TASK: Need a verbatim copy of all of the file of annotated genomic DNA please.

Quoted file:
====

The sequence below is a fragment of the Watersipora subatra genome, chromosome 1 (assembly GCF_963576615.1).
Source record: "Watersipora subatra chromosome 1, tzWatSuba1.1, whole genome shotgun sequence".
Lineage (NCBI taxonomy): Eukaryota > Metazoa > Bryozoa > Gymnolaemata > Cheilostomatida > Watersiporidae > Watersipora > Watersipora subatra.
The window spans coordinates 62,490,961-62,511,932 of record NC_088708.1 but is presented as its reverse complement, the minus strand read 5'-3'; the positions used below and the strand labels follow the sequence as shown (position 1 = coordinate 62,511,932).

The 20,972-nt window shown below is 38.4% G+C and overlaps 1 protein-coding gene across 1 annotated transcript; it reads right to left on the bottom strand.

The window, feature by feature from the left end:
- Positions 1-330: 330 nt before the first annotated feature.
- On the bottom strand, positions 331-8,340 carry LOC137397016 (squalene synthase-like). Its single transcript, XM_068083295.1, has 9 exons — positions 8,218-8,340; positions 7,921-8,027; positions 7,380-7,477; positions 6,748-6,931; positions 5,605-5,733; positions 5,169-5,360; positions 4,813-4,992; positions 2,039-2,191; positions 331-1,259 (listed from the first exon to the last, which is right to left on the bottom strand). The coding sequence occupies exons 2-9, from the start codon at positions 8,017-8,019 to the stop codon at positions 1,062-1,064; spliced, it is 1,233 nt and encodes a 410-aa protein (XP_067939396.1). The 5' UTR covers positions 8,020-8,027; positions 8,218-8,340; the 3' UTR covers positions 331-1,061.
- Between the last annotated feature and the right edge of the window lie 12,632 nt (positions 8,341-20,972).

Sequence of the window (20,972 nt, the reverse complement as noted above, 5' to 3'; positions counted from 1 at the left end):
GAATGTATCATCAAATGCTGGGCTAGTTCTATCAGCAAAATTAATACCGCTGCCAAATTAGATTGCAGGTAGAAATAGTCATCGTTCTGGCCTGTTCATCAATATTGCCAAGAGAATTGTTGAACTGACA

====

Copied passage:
The sequence below is a fragment of the Watersipora subatra genome, chromosome 1 (assembly GCF_963576615.1).
Source record: "Watersipora subatra chromosome 1, tzWatSuba1.1, whole genome shotgun sequence".
Lineage (NCBI taxonomy): Eukaryota > Metazoa > Bryozoa > Gymnolaemata > Cheilostomatida > Watersiporidae > Watersipora > Watersipora subatra.
The window spans coordinates 62,490,961-62,511,932 of record NC_088708.1 but is presented as its reverse complement, the minus strand read 5'-3'; the positions used below and the strand labels follow the sequence as shown (position 1 = coordinate 62,511,932).

The 20,972-nt window shown below is 38.4% G+C and overlaps 1 protein-coding gene across 1 annotated transcript; it reads right to left on the bottom strand.

The window, feature by feature from the left end:
- Positions 1-330: 330 nt before the first annotated feature.
- On the bottom strand, positions 331-8,340 carry LOC137397016 (squalene synthase-like). Its single transcript, XM_068083295.1, has 9 exons — positions 8,218-8,340; positions 7,921-8,027; positions 7,380-7,477; positions 6,748-6,931; positions 5,605-5,733; positions 5,169-5,360; positions 4,813-4,992; positions 2,039-2,191; positions 331-1,259 (listed from the first exon to the last, which is right to left on the bottom strand). The coding sequence occupies exons 2-9, from the start codon at positions 8,017-8,019 to the stop codon at positions 1,062-1,064; spliced, it is 1,233 nt and encodes a 410-aa protein (XP_067939396.1). The 5' UTR covers positions 8,020-8,027; positions 8,218-8,340; the 3' UTR covers positions 331-1,061.
- Between the last annotated feature and the right edge of the window lie 12,632 nt (positions 8,341-20,972).

Sequence of the window (20,972 nt, the reverse complement as noted above, 5' to 3'; positions counted from 1 at the left end):
GAATGTATCATCAAATGCTGGGCTAGTTCTATCAGCAAAATTAATACCGCTGCCAAATTAGATTGCAGGTAGAAATAGTCATCGTTCTGGCCTGTTCATCAATATTGCCAAGAGAATTGTTGAACTGACA